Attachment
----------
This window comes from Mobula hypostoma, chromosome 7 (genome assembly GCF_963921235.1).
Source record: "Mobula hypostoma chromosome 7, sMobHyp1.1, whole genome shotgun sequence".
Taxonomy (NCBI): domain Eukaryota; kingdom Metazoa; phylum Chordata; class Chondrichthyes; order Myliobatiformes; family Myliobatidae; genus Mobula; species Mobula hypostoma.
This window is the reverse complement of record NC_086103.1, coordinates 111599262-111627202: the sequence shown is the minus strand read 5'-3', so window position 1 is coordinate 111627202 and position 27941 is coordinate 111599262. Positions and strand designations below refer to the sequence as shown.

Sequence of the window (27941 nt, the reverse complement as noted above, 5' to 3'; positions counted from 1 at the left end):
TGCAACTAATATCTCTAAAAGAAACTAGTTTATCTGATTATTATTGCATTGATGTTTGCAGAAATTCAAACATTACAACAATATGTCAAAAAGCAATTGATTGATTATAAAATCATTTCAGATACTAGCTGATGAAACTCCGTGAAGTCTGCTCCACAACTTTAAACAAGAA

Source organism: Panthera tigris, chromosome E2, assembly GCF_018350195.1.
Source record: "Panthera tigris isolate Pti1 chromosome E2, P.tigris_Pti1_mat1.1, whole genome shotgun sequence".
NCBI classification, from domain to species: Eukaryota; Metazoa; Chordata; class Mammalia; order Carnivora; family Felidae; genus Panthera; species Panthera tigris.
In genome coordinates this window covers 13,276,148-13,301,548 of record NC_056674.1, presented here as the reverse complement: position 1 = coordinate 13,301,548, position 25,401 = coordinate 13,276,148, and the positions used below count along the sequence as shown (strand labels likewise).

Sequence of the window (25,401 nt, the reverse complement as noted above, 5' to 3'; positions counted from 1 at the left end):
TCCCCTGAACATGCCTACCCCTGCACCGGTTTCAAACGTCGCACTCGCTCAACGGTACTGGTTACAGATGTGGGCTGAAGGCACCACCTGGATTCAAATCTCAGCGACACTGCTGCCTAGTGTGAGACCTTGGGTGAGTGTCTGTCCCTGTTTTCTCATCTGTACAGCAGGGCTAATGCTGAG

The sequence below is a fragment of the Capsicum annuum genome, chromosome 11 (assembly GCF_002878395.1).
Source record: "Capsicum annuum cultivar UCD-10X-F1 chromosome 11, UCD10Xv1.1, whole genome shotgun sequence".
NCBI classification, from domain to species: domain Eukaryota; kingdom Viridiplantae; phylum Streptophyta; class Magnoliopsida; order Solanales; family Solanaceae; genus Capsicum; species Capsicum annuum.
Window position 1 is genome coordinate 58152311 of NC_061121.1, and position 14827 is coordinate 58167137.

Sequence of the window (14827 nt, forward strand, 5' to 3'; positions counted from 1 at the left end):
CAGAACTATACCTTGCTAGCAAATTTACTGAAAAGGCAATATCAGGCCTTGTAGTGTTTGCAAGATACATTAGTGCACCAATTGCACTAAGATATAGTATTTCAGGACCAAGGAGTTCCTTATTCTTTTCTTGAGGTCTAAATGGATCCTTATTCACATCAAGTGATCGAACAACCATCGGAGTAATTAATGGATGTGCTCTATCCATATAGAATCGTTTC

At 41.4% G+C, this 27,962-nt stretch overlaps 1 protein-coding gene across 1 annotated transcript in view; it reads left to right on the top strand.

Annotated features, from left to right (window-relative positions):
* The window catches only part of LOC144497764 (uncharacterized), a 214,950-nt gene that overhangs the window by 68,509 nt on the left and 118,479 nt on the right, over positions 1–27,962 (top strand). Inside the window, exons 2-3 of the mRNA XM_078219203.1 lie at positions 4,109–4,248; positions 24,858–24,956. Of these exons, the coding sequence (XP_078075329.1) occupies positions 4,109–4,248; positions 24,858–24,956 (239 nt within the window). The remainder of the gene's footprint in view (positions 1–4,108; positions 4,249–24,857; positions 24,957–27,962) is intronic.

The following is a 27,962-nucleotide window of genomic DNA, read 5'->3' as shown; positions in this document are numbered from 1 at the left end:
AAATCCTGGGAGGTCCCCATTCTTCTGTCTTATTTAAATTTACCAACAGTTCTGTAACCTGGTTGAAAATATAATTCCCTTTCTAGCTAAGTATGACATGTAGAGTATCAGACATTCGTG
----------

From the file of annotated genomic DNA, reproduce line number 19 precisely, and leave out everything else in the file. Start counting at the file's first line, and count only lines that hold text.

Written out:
At 41.4% G+C, this 27,962-nt stretch overlaps 1 protein-coding gene across 1 annotated transcript in view; it reads left to right on the top strand.